National Apprenticeships Week 2024: The REC view
Future of jobs
Apprenticeships are a crucial tool in addressing acute skills and labour shortages in various sectors, tackling economic inactivity, and unleashing productivity. If done correctly, apprenticeships can be a pathway into work - and helping people upskill throughout their careers.
The REC believes apprenticeships are an excellent way to align skills training to meet labour market demand, but we think that there are several measures that, if implemented, can turbocharge apprenticeship signups, boost economic prosperity, and ensure a better supply of workers with the skills employers need. Alongside addressing demand in the short term, there are also ways that Apprenticeships can be used to build up a domestic talent pipeline in emerging sectors (like AI and Green Skills) for years to come.
Our recommendations to better strengthen the Apprenticeship Levy system
1) Access to levy funds for training for temporary workers.
The REC has also been calling for reform to the Apprenticeship Levy (the system that funds apprenticeships) so that the scheme can work for everyone in the labour market. Under the current system, they can only be done by those with the same employer for at least one year- the time it takes to complete an apprenticeship. This means that most temporary workers working via a recruitment agency cannot benefit from the Apprenticeship Levy, despite their wages being levied to fund this. Of the one million temporary workers on assignment in the UK on any given day, around 960,000 are ineligible for Apprenticeship Levy funding. Only 2% of temporary assignments last 12 months or more, ruling out an apprenticeship for most temps. This is a massive failure, especially in a labour market with many vacancies and insufficient skilled people.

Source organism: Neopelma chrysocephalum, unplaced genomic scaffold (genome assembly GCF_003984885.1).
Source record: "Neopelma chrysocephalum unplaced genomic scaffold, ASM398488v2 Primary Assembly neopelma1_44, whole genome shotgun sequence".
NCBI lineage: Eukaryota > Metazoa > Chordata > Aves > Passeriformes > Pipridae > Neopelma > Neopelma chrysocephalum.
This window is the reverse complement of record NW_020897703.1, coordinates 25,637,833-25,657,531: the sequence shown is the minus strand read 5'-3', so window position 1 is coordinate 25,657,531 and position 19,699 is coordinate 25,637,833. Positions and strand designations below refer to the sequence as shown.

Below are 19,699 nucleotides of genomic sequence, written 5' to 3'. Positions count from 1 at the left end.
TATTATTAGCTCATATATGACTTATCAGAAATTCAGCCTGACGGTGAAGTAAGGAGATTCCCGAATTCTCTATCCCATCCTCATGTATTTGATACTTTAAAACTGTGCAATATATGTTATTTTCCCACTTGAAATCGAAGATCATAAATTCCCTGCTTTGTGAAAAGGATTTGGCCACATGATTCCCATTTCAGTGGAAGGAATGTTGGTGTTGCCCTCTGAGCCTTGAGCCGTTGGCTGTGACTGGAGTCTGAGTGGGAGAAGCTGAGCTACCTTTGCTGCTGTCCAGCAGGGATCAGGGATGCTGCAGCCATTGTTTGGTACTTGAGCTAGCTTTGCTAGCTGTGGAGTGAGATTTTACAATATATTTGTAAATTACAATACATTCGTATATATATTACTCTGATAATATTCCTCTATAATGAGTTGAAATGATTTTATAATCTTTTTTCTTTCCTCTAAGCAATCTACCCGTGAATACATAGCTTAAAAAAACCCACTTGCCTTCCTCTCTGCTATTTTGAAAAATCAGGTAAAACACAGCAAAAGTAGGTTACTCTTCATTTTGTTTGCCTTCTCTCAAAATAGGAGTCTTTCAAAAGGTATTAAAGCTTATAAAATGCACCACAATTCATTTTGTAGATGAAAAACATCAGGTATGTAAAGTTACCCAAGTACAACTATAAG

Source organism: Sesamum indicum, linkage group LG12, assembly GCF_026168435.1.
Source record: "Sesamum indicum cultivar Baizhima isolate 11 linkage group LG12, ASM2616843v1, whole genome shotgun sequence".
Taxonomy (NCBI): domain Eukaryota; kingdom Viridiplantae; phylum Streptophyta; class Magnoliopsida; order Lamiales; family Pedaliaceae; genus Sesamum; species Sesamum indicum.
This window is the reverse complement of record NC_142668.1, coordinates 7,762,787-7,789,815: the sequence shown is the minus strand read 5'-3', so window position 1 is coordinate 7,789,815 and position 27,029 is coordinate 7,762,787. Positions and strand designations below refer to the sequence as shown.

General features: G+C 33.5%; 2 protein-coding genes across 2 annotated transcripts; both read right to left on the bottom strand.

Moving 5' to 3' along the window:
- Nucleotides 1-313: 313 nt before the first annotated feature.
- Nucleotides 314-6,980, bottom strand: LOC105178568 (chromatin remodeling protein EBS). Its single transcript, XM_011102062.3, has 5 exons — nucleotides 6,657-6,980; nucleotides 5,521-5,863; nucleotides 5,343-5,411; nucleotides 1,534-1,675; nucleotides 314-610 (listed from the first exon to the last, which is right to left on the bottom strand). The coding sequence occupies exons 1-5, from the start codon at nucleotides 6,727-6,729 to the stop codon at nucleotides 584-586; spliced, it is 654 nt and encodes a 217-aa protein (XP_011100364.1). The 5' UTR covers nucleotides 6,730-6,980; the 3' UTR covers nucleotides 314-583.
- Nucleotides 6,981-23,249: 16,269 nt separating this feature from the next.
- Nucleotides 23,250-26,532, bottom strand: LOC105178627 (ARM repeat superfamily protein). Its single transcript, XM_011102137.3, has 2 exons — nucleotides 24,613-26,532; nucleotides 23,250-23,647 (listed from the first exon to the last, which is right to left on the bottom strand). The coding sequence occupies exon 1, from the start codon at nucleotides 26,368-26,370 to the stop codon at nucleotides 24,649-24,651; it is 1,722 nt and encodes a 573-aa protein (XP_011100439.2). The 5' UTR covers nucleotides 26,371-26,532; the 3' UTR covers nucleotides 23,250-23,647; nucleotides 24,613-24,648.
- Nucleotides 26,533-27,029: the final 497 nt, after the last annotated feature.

2) Targeted funding across levels 2 - 6 to better address labour and skills shortages
According to an FOI we sent to the Department for Education (DfE) last year, £853 million of Levy funding was used on Levels 4-7 apprenticeships (equivalent to undergraduate and masters degrees). This is more than double the amount spent on Level 2 apprenticeships (£410 million).
If we want to boost productivity and economic growth and make sure that it pays to be in work, we need people at every skill level. That will create a more sustainable talent pipeline, moving some people into work, and enabling others to upskill. The inability to use Levy funding is a significant issue in sectors with acute shortages at entry levels in the skills system and high demand for temporary workers, including health and social care, hospitality, logistics and manufacturing. Businesses want to invest in their people, but they don't have additional resources for training because of the burden of the Levy. This limits training opportunities and exacerbates skills shortages further.
3) Flexing the Levy to fund high-quality, modular, practical courses.
Allowing the Levy to fund shorter courses in sectors with severe shortages is an easy way to engage those not currently in work and introduce them into the labour market. This type of training should include high-quality, modular forms of training (e.g. forklift licence acquisition courses, teaching assistant training, certificates in healthcare support services etc). This will enable people to upskill and be able to move on quickly.
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